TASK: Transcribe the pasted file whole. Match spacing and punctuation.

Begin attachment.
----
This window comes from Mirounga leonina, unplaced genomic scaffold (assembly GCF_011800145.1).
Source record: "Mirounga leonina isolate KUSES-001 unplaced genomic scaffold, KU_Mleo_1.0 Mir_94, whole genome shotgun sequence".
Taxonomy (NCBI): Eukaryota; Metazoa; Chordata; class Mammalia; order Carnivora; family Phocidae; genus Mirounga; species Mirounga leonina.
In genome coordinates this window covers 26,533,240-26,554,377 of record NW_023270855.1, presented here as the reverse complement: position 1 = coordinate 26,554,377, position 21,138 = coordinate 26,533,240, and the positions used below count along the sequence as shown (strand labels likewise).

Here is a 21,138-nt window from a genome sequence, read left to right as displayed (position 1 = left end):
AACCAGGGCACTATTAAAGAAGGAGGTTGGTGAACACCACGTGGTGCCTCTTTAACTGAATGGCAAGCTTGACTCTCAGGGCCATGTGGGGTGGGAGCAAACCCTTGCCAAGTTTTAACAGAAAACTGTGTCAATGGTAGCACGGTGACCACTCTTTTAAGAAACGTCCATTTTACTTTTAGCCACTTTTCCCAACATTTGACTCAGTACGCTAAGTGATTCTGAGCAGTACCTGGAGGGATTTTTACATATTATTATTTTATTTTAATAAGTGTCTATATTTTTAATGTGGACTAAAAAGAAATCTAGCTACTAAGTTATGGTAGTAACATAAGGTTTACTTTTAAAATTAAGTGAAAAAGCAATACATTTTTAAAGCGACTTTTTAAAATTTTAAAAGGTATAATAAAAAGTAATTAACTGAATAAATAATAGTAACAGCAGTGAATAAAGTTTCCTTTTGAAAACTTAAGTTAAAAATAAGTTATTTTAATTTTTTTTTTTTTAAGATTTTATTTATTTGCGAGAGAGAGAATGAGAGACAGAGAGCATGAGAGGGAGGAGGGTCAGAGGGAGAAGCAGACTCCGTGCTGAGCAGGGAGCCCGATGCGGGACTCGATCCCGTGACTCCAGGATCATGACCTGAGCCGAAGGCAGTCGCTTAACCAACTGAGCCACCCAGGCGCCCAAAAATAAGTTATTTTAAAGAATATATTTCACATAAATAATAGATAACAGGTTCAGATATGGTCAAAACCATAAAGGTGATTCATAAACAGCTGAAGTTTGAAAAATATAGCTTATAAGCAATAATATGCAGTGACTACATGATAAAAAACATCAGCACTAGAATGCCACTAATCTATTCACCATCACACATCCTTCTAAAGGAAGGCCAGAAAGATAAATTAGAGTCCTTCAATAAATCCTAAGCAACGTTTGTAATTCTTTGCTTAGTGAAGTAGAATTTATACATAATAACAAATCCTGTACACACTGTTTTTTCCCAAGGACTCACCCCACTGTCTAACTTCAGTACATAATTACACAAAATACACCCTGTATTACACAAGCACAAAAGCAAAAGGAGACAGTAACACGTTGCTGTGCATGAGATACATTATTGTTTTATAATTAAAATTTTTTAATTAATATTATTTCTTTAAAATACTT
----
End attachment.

This window comes from Mirounga leonina, unplaced genomic scaffold (assembly GCF_011800145.1).
Source record: "Mirounga leonina isolate KUSES-001 unplaced genomic scaffold, KU_Mleo_1.0 Mir_94, whole genome shotgun sequence".
Taxonomy (NCBI): Eukaryota; Metazoa; Chordata; class Mammalia; order Carnivora; family Phocidae; genus Mirounga; species Mirounga leonina.
In genome coordinates this window covers 26,533,240-26,554,377 of record NW_023270855.1, presented here as the reverse complement: position 1 = coordinate 26,554,377, position 21,138 = coordinate 26,533,240, and the positions used below count along the sequence as shown (strand labels likewise).

Here is a 21,138-nt window from a genome sequence, read left to right as displayed (position 1 = left end):
AACCAGGGCACTATTAAAGAAGGAGGTTGGTGAACACCACGTGGTGCCTCTTTAACTGAATGGCAAGCTTGACTCTCAGGGCCATGTGGGGTGGGAGCAAACCCTTGCCAAGTTTTAACAGAAAACTGTGTCAATGGTAGCACGGTGACCACTCTTTTAAGAAACGTCCATTTTACTTTTAGCCACTTTTCCCAACATTTGACTCAGTACGCTAAGTGATTCTGAGCAGTACCTGGAGGGATTTTTACATATTATTATTTTATTTTAATAAGTGTCTATATTTTTAATGTGGACTAAAAAGAAATCTAGCTACTAAGTTATGGTAGTAACATAAGGTTTACTTTTAAAATTAAGTGAAAAAGCAATACATTTTTAAAGCGACTTTTTAAAATTTTAAAAGGTATAATAAAAAGTAATTAACTGAATAAATAATAGTAACAGCAGTGAATAAAGTTTCCTTTTGAAAACTTAAGTTAAAAATAAGTTATTTTAATTTTTTTTTTTTTAAGATTTTATTTATTTGCGAGAGAGAGAATGAGAGACAGAGAGCATGAGAGGGAGGAGGGTCAGAGGGAGAAGCAGACTCCGTGCTGAGCAGGGAGCCCGATGCGGGACTCGATCCCGTGACTCCAGGATCATGACCTGAGCCGAAGGCAGTCGCTTAACCAACTGAGCCACCCAGGCGCCCAAAAATAAGTTATTTTAAAGAATATATTTCACATAAATAATAGATAACAGGTTCAGATATGGTCAAAACCATAAAGGTGATTCATAAACAGCTGAAGTTTGAAAAATATAGCTTATAAGCAATAATATGCAGTGACTACATGATAAAAAACATCAGCACTAGAATGCCACTAATCTATTCACCATCACACATCCTTCTAAAGGAAGGCCAGAAAGATAAATTAGAGTCCTTCAATAAATCCTAAGCAACGTTTGTAATTCTTTGCTTAGTGAAGTAGAATTTATACATAATAACAAATCCTGTACACACTGTTTTTTCCCAAGGACTCACCCCACTGTCTAACTTCAGTACATAATTACACAAAATACACCCTGTATTACACAAGCACAAAAGCAAAAGGAGACAGTAACACGTTGCTGTGCATGAGATACATTATTGTTTTATAATTAAAATTTTTTAATTAATATTATTTCTTTAAAATACTT